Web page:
HAVERHILL — The plan for a new school in Bradford is taking shape, and voters will decide early next year whether to hike taxes for the project, the mayor said.
The city will ask voters to approve a debt exclusion override to temporarily increase property taxes, most likely in February or March, to cover Haverhill’s share of the project, Mayor James Fiorentini said. Under a debt exclusion, the tax increase goes away once the project is paid for.
Preliminary estimates have the new school in the $50 million to $62 million range, with the city and state sharing the cost. That would put Haverhill’s cost between $10 million and $15 million.
Before voters go to the polls, officials have said they will provide information about how the tax hike would affect homeowners’ bills.
The new school will replace Hunking Middle School, which received repairs to structural deterioration last summer, extending the life of the school.
The mayor said he accompanied School Superintendent James Scully and School Committee President Paul Magliocchetti last week to a meeting with state officials “to emphasize that Hunking must be replaced within four years.”
They met with a 12-member panel of the state’s School Building Authority to identify three architectural companies in the running to design the new school.
The same group is scheduled to interview the finalists May 7 and select the designer that day, city officials said.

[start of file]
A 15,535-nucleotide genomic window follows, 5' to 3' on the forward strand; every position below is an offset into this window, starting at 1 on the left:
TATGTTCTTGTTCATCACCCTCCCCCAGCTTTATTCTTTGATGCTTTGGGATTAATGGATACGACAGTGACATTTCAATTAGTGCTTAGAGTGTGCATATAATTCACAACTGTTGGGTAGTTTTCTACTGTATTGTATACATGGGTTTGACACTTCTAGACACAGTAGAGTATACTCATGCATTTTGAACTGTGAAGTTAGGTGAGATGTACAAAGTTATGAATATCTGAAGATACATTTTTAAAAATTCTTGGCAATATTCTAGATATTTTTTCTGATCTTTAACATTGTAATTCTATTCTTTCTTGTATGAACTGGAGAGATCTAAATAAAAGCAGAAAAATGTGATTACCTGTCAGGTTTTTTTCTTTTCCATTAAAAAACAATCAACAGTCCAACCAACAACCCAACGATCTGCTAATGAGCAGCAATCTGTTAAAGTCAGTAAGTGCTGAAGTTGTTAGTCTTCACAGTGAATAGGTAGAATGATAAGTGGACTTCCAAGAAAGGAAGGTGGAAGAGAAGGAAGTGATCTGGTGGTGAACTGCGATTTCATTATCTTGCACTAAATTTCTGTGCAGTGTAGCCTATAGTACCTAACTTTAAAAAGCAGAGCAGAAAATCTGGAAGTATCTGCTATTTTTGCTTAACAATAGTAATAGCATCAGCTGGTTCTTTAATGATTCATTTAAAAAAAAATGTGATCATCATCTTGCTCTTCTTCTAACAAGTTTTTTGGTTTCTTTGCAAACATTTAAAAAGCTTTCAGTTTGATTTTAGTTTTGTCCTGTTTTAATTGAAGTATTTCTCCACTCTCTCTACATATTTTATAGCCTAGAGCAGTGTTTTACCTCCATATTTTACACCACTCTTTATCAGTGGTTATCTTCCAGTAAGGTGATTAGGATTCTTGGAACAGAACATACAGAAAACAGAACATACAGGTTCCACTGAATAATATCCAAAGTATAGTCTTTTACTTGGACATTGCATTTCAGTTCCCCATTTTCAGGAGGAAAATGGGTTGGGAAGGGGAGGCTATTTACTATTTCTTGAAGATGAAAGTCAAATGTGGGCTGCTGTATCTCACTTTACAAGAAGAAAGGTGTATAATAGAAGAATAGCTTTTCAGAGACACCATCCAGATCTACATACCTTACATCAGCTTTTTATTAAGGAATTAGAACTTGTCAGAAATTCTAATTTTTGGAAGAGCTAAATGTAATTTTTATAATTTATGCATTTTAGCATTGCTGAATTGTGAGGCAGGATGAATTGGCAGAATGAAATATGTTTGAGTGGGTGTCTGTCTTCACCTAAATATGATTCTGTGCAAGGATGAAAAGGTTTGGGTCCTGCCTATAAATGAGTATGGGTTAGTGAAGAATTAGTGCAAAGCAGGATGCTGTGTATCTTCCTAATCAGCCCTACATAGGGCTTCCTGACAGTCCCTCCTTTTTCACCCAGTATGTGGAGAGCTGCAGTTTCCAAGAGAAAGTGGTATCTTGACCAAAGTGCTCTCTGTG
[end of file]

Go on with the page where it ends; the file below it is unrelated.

The finalists are: Design Patnership of Cambridge, Dore & Whittier Architects and JCJ Architecture.
“The chairman of the Design Selection Committee said this was the first time that a mayor, school superintendent and School Committee president attended,” Scully said of last week’s meeting in Boston, which was also attended by state Rep. Diana DiZoglio, whose district includes the Bradford section of Haverhill.
The School Building Authority reviews local school construction proposals to determine their eligibility for state money.
DeZoglio said the future of Hunking school was the top issue on the minds of residents when she canvased the city’s Bradford section while campaigning for state representative last year.
“I’ve talked to residents, students and teachers and they all want a new building,” DiZoglio said. “Being from Methuen, I’ve been trying to find out as much as I can about this so I can make an informed decision when the time comes.”
Eighteen months ago, half of the Hunking building was closed and about 140 students were moved to the formerly vacant Bartlett School after problems were discovered with a section of foundation under Hunking’s north wing.
The problems caused fears that a portion of the building could collapse.
Temporary repairs to the foundation eventually allowed the students to return to the building. The repairs are expected to make the building safe for only a few years, however.
Scully said engineers have advised the city that the Hunking building should be replaced. The architectural firm that is expected to be hired next month will determine the size of the new school, where it will be built and the cost, Scully said.
The superintendent has said he favors a kindergarten-through-eighth grade school for up to 1,200 students that would replace not only Hunking, but also the deteriorated nearby Greenleaf Elementary School.